My initial plan was to have it professionally restored. To do that, I needed either a similar blob or at least a mold impression of the original. No suitable blobs were found in ’83 and the chances of finding another were remote so I had to go the mold route. I researched materials, made many trial molds using my own bottles then created tops from the molds to be sure the molds were good. The mold making process had to be risk free to the original. I also wanted to create the complete blob and neck in one piece. I had experimented with bottle repairing in the 70’s but found that the materials available today are vastly better. The test blobs I was making were incredibly accurate. The copies had all of the striations, undulations and even the surface patina of the originals. Eventfully I got the mold making process fine tuned to the point where I was confident that I could get it done safely and accurately.

I got permission to take the impression from Don’s Blossom. The side-by-side comparison revealed that the bodies and necks were nearly identical in size, as if the mold maker used the same master core for both molds. The mold making process went as planned. I was excited to make a neck and blob top from the mold to be sure the mold was free of flaws. To my relief the first test revealed no defects. The nice thing is that this mold can be used repeatedly and lasts indefinitely.

Now I just needed to find someone to do the repair. My main requirement was that the bottle could not be altered in any way and any repair needed to be reversible. Attaching a top to a jagged break would not be easy but cutting the break off or even tumbling the bottle were not options. In coming centuries the restorations to this bottle will probably be removed and redone multiple times as technologies and materials improve.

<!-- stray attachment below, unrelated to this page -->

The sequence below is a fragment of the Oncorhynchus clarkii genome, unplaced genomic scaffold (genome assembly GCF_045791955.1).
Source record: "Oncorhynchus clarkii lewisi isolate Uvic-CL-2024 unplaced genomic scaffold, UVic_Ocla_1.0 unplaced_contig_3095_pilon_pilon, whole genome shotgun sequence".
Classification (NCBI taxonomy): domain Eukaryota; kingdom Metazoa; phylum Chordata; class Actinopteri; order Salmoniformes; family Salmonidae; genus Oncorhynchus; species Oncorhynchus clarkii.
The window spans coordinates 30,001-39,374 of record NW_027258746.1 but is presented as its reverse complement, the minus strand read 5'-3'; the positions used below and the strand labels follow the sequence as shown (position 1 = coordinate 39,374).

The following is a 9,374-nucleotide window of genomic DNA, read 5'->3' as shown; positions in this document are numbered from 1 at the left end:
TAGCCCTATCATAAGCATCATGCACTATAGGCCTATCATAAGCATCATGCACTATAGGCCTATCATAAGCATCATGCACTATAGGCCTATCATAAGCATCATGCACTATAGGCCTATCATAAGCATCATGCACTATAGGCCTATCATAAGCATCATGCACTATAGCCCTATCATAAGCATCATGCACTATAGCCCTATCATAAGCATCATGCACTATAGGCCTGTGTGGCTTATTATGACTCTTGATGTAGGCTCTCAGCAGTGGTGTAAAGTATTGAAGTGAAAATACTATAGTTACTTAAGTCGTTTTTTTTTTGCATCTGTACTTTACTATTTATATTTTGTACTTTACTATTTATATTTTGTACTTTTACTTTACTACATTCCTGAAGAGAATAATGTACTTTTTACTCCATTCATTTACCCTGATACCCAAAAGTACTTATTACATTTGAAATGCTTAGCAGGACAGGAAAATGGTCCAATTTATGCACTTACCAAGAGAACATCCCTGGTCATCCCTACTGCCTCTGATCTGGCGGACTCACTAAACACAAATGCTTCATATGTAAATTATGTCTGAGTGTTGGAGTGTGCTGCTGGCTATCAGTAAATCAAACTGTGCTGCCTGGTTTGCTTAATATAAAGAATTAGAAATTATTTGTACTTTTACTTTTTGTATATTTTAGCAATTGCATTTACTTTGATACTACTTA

Unfortunately I could not find anyone to do the restoration so I decided to attempt it myself. I threw irrational amounts of time at it. It was a labor of love. Making an acceptable blob and neck was not difficult. Transitioning the blob to the bottle was challenging but eventually I managed it – not perfect but it looks good to me on my shelf. (Figure 9) If I find a real Blossom blob someday I’ll swap it in.

Given the large number of Blossom's bottles produced, where are they today? Many may have been lost in the fire, and any left at the time of the brewery’s closing were probably sold to a glass company as cullet. Those still in circulation probably ended up in the ground. The heart of Milwaukee originally had quite a bit of marsh land. The marshes areas were filled in early and were a perfect place to discard trash. Today's new downtown buildings are often built from street level up on pilings instead of first excavating for basements or underground parking. Many Badger Ales and other early Milwaukee bottles are probably trapped indefinitely underground.

Despite the fact that my bottle is broken I consider it my most exciting find in 40+ years of collecting. With three varieties and evidence of a large number of bottles produced there is still that chance that an intact one or another variety will be found one day so I’m still on the hunt. A mint one in green with an embossed picture of a badger would be nice. And as long as I’m fantasizing I’ll throw in a WT. If you find one please contact me at pmaas@att.net.

 


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Author: Peter Maas